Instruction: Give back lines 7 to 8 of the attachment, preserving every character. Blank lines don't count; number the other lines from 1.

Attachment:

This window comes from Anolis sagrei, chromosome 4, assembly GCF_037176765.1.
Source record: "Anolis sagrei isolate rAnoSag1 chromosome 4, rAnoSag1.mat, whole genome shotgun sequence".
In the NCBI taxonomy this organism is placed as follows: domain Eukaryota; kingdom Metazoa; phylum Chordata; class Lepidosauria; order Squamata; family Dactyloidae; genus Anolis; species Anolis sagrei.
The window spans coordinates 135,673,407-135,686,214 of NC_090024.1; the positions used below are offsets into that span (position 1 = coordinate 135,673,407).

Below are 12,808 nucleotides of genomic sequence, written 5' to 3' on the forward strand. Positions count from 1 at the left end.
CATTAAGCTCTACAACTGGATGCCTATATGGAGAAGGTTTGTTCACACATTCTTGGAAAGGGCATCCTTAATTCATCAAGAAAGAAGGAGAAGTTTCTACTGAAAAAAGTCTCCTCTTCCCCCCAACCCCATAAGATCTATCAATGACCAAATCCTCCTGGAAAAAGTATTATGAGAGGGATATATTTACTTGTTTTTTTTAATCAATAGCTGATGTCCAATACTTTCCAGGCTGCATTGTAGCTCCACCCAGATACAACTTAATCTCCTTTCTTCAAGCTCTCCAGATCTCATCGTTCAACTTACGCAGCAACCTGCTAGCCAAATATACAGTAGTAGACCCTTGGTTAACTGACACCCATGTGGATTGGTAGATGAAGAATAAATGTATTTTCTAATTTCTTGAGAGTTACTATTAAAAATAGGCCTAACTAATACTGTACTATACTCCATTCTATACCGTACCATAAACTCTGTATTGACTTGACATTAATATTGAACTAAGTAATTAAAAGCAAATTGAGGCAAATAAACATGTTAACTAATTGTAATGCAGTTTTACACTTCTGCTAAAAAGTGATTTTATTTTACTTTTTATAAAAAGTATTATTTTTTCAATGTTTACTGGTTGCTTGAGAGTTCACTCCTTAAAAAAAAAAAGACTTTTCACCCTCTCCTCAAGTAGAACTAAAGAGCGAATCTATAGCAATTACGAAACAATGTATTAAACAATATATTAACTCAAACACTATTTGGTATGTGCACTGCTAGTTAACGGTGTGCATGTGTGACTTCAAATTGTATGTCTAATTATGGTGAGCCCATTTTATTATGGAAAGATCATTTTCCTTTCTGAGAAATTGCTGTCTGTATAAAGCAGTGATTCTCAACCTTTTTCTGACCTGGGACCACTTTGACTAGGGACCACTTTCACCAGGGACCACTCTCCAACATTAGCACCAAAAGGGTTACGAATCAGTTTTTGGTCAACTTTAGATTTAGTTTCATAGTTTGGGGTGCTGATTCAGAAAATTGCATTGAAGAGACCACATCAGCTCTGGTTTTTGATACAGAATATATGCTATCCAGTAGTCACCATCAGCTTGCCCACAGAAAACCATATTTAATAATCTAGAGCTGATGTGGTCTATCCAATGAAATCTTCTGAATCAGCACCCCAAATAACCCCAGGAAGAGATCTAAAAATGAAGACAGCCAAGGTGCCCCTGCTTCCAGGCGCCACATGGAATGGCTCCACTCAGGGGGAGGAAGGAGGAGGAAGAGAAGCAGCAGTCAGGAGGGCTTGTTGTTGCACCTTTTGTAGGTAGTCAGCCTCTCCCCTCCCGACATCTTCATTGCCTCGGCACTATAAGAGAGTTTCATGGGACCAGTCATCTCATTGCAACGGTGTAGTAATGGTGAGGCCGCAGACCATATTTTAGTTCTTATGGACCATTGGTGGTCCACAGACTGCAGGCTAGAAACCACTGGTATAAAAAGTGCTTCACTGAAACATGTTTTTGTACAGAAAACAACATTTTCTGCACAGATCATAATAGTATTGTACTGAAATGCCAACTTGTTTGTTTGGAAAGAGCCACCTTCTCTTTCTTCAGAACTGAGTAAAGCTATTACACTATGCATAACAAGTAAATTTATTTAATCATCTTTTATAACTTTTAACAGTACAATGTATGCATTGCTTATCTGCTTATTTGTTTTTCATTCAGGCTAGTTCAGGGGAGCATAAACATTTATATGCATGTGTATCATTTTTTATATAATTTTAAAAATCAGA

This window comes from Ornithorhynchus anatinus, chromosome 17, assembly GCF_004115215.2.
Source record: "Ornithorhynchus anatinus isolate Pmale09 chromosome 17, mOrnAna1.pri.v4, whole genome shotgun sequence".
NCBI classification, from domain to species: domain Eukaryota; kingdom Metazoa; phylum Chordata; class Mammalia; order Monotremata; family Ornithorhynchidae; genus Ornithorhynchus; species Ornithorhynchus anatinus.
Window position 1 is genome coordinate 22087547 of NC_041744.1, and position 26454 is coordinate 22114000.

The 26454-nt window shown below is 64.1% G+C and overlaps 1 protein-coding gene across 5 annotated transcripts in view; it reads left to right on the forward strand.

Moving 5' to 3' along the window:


This window comes from Ornithorhynchus anatinus, chromosome 17, assembly GCF_004115215.2.
Source record: "Ornithorhynchus anatinus isolate Pmale09 chromosome 17, mOrnAna1.pri.v4, whole genome shotgun sequence".